When we finished it last week, we were the only unguided group in huts of c.100 people.  Technically speaking, it is not too difficult, there are a couple of cols that require booting up with crampons but again there is usually a well cut track.

 

If you wanted, have a look at (https://www.youtube.com/watch?v=Ncg--q3GkpY) it is the video we made on how to complete the Haute Route.

 

Hope you had a good trip, and if you wanted any more information don't hesitate to drop me a DM.


Tom

post #13 of 16
Quote:
Originally Posted by SkiMountain View Post
 

Hi,

 

It looks as though I might be a bit late on advice if you were planning a trip around now but I noticed you were interested in doing the Haute Route.  I have just completed it for the second time - the first guided (v.expensive) and the second unguided.  If you wanted to cut costs I would suggest (obviously depending on ability) in doing it unguided since it is the most popular ski route in the world it is heavily tracked whatever the weather.

 

When we finished it last week, we were the only unguided group in huts of c.100 people.  Technically speaking, it is not too difficult, there are a couple of cols that require booting up with crampons but again there is usually a well cut track.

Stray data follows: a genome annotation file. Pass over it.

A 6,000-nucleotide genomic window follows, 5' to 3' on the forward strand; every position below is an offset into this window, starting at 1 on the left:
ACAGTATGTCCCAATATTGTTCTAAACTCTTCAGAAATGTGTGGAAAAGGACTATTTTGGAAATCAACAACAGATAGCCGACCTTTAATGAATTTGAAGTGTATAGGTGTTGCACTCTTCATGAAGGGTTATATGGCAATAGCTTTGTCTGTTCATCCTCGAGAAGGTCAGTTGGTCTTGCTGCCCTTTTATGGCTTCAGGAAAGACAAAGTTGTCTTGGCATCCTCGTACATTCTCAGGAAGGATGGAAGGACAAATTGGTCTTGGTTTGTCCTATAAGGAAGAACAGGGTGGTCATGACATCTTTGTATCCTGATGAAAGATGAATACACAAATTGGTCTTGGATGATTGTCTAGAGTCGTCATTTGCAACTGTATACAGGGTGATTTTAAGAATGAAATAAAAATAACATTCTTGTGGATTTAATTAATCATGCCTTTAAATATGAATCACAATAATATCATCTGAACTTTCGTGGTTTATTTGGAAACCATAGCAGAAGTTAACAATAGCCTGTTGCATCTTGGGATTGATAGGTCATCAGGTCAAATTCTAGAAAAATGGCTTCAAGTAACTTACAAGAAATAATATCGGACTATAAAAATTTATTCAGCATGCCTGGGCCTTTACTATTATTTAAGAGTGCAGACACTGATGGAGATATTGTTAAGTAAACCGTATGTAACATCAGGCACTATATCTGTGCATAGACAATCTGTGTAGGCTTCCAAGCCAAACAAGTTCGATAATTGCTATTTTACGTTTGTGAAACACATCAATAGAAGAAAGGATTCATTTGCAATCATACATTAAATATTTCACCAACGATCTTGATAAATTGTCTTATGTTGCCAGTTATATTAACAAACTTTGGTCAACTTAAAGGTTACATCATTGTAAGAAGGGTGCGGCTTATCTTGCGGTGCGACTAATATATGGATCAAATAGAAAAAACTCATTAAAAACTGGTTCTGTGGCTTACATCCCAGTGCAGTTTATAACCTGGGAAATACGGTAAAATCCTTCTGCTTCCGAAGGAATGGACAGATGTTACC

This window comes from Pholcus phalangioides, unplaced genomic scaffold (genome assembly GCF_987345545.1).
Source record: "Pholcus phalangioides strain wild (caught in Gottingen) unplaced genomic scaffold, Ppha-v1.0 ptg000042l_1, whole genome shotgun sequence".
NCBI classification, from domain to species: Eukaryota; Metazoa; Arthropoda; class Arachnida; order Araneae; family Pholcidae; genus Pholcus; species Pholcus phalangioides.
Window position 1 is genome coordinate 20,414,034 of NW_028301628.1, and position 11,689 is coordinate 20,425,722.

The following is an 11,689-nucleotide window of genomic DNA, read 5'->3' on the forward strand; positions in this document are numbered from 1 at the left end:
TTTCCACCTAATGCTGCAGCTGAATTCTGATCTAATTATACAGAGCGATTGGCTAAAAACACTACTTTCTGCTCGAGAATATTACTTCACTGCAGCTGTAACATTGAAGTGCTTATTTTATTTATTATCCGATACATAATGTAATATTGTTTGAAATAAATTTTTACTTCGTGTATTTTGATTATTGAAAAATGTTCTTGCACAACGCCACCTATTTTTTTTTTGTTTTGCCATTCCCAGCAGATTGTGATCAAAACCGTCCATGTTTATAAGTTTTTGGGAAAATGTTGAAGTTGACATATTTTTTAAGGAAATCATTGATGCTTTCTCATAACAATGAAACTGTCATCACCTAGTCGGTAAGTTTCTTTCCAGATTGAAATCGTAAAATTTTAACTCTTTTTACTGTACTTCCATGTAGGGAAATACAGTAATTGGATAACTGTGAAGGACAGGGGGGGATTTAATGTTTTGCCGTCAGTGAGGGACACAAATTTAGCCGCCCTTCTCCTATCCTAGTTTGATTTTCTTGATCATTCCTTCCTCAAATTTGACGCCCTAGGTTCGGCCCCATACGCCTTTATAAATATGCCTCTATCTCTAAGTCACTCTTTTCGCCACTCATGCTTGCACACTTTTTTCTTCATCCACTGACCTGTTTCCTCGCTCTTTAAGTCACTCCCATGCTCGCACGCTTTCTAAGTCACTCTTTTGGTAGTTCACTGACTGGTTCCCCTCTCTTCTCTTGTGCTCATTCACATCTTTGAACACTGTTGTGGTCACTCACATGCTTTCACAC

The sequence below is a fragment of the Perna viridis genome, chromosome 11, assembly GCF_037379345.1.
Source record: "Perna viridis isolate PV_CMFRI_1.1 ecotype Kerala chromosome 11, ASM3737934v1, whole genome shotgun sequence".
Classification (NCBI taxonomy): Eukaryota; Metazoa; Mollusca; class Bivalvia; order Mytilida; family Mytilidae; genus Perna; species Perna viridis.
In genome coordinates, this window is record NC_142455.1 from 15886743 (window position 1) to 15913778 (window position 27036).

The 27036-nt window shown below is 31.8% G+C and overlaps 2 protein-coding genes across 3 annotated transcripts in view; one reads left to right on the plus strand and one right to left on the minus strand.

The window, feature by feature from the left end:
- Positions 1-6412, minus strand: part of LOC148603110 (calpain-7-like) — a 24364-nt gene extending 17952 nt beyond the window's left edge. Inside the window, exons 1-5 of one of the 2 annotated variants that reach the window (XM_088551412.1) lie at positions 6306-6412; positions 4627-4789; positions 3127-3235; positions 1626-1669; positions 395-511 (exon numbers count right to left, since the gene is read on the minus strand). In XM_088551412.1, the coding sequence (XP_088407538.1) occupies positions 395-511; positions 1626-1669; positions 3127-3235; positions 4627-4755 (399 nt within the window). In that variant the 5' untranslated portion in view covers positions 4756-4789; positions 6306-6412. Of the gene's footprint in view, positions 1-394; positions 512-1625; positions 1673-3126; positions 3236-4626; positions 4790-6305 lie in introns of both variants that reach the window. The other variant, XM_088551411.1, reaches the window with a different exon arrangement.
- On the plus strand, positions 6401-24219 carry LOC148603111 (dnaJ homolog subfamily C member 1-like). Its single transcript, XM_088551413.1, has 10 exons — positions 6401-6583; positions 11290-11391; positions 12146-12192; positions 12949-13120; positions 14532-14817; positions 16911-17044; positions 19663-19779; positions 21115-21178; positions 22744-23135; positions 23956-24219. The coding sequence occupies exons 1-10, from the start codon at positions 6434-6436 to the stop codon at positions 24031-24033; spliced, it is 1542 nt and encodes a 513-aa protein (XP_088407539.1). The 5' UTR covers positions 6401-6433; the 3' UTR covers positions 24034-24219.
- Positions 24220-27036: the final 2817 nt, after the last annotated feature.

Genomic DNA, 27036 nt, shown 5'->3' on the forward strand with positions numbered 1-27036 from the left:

If you wanted, have a look at (https://www.youtube.com/watch?v=Ncg--q3GkpY) it is the video we made on how to complete the Haute Route.

 

Hope you had a good trip, and if you wanted any more information don't hesitate to drop me a DM.


Tom


Welcome to EpicSki!  Thanks for the video trip report.  When did you start planning the tour?

 

post #14 of 16

That's some pretty poor advice. Nearly the entire route is on glaciated terrain - love to see what happens when you're in need of help....

post #15 of 16
Thanks for your comment. To be clear we are both experienced mountaineers with an extensive knowledge of procedures for safe glacier travel as well as snow and avalanche conditions. We of course only propose that unguided groups take on this route with adequate knowledge, training and equipment.
post #16 of 16

well thanx for the reply but if you re-read your first post it doesn't come across at all like that. "heavily tracked whatever the weather" and "not difficult technically" 

There's a very good reason you were the "only" un guided group. But I do appreciate you posting the second thread. It just would have been better in the original one :)